Riley Sager is the pseudonym for the author of the essay featured below, whose identity remains secret. We know that the author has been previously published and that he’s a man. What else do we know? Well, Sager‘s Final Girls has become one of the most anticipated thrillers of the summer, a scary mystery with the heart of a slasher movie (the author was inspired to write the book after watching the horror classic Halloween) that Stephen King called “the first great thriller of 2017.” Sager wrote this book in a moment of personal turmoil and learned along the way that sometimes you need to write what you feel:
“Write what you know.”
That advice has been doled out for centuries to anyone attempting to put pen to paper. But what does it even mean? It seems especially unclear for those of us who write fiction. Our job is to make stuff up. If we only wrote what we knew, the majority of novels would be about self-doubt, waiting for royalty checks and ways to get cookie crumbs out of your keyboard. This is especially true of crime fiction. Unless you’re a killer, a cop, a detective, or a girl on a train, it’s often difficult to add your real-life experiences to a fictional world.
As for emotions, well, that’s an entirely different story.
To understand, we need to go back a few years to December 2014. It was the end of a very long, very rough year. In the span of twelve months, I had experienced a series of losses, both personally and professionally. They kept coming, month after month, piling up until, by December, I was jobless, almost broke, and sprawled on the dining room carpet, unwilling and/or unable to get up. Life had literally knocked me to the floor and I had no idea what to do about it.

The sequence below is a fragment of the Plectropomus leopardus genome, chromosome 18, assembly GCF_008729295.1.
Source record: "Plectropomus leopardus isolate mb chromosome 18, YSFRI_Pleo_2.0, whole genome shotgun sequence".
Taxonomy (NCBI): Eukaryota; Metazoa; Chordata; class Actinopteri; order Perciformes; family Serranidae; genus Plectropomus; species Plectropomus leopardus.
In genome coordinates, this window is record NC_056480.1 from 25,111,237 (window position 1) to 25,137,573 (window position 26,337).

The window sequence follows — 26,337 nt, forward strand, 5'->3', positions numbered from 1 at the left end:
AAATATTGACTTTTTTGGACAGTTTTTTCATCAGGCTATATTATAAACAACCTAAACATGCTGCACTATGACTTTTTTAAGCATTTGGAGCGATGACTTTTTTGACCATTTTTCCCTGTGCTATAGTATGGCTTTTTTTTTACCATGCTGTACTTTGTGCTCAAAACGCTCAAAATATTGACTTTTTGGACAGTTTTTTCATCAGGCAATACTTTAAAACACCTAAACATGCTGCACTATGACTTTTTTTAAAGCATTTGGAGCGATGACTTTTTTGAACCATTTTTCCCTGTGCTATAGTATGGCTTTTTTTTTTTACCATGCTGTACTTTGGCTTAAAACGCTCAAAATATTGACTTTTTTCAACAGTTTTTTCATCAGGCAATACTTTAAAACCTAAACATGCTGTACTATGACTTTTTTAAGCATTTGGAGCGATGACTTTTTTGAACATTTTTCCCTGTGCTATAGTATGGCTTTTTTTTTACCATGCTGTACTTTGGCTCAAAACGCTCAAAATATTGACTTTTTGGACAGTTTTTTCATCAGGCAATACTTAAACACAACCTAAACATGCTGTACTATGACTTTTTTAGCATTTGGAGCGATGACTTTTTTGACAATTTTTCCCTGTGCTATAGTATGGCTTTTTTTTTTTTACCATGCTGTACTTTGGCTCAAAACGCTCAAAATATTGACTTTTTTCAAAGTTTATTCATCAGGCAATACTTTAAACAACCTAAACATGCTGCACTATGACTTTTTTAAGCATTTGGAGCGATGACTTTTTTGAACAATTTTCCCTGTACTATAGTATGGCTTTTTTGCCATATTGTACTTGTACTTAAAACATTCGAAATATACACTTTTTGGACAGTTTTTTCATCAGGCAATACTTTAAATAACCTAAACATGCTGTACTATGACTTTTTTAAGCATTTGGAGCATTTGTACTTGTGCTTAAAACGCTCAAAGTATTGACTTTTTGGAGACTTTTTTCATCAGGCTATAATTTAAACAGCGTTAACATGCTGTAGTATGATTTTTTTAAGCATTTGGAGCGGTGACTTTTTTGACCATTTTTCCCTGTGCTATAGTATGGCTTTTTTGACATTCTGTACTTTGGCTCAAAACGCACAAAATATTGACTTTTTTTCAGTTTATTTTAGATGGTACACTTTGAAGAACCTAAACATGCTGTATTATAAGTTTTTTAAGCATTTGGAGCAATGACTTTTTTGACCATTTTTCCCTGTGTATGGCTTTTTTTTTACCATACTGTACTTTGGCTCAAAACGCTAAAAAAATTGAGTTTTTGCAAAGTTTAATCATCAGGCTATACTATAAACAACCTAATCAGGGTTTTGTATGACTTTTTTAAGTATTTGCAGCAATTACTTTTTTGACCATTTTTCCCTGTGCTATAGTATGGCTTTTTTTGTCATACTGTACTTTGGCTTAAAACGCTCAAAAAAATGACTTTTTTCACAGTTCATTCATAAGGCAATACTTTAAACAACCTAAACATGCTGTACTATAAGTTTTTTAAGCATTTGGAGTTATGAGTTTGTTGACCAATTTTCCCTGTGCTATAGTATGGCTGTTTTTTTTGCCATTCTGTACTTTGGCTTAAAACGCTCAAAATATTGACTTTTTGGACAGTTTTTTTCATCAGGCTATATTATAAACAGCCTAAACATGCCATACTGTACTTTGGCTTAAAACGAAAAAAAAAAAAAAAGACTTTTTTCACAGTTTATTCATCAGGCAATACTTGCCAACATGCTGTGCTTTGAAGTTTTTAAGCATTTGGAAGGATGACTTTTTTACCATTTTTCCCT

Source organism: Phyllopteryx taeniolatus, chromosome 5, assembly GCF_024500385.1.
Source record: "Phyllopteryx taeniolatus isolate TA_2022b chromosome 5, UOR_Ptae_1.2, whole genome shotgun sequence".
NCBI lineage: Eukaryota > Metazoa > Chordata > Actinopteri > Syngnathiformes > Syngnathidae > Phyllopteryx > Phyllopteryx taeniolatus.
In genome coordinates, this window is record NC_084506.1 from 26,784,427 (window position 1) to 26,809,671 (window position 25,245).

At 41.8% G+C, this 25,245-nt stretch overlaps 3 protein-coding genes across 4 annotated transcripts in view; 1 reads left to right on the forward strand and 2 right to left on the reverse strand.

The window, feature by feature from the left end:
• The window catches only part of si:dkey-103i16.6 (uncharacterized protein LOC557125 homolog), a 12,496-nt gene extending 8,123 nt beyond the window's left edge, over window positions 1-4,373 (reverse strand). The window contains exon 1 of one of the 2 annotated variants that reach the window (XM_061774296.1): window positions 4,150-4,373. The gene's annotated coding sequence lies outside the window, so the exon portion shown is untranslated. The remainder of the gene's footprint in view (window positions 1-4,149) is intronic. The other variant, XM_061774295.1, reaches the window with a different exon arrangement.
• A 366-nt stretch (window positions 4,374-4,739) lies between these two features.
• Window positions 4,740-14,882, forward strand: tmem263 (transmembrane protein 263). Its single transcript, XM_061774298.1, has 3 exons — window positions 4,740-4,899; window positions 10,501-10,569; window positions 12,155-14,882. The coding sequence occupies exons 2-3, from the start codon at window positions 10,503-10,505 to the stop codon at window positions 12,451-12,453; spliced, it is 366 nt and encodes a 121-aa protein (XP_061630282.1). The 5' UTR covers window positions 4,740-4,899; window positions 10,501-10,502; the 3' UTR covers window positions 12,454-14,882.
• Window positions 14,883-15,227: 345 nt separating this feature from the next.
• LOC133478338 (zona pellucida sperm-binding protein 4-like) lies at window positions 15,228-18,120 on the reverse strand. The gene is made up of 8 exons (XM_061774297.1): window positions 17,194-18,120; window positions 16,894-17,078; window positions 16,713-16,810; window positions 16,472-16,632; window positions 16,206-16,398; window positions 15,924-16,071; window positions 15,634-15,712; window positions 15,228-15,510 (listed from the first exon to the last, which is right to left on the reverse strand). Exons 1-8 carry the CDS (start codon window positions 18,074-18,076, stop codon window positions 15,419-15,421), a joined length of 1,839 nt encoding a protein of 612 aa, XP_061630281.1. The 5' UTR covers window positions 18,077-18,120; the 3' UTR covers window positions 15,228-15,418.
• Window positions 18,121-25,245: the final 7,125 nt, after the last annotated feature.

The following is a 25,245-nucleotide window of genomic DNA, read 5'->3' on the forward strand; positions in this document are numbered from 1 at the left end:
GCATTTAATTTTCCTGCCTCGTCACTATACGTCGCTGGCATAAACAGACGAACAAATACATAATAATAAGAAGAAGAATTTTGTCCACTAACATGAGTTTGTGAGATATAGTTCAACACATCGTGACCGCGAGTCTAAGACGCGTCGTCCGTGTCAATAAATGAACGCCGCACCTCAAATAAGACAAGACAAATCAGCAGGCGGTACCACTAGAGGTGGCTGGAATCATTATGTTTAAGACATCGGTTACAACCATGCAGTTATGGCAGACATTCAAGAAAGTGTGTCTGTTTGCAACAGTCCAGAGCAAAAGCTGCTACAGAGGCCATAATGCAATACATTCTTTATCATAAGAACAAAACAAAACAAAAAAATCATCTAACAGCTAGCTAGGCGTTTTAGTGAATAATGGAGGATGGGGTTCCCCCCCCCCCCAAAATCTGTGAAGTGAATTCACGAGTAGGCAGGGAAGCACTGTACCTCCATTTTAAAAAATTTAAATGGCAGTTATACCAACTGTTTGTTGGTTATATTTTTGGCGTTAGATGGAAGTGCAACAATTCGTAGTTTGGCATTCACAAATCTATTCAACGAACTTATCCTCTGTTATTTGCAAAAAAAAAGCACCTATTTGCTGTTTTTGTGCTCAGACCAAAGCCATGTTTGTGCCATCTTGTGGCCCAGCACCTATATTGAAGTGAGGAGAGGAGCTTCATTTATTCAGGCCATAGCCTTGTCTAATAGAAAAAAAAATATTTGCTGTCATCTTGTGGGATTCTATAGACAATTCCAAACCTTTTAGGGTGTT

Despite all that—or maybe because of it—I still wanted to write another book. One book in particular. It was to be called Final Girls, and was about a young woman named Quincy Carpenter who had survived a horror movie-style massacre that claimed the lives of all her friends. I envisioned a psychological thriller about trauma and survival, slasher flicks and film noir, anger, and acceptance. All of it told from Quincy’s point of view.
I almost didn’t write it. I was a 40-year-old man with no idea what it was like to be a twenty-something baking blogger who had fled a knife-wielding maniac. The only thing pushing me forward was the fact that I knew about loss. I knew about sadness and fear and uncertainty. I knew about feeling hollow inside and putting on a brave face and telling everyone in a chipper voice that I was fine when I really, truly wasn’t.
Oh, and I knew about rage. The rage one feels when the universe seems intent on defeating you at every turn, no matter how hard you work, how experienced you are, how well you behave.
Those were the things Quincy and I had in common. So, I used them. I opened my heart and let that loss and fear and anger bleed onto the page. Quincy’s sadness was my sadness. Her loneliness was my loneliness. Her rage was my rage. To blatantly steal a phrase from Gustave Flaubert, “Quincy Carpenter, c’est moi.”
Now here we are. Final Girls is being released around the world and all those problems that bedeviled me two years ago have scurried away to the dark corners of the past, hopefully never to return. Validation has a way of doing that. So does catharsis. The character of Quincy went through hell and came out the other side. I did, too, only under very different circumstances. And now that it’s over, I sometimes wonder if Final Girls would even exist if I hadn’t suffered through that cursed 2014. Maybe. Maybe not. There’s no way of knowing.
The only thing I know with any real certainty is that “Write what you know” is like a balloon. Colorful exterior. Hollow center. Essentially weightless and easily popped. Based on my experience, I recommend that you write what you feel.
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posted by Cybil
on July, 13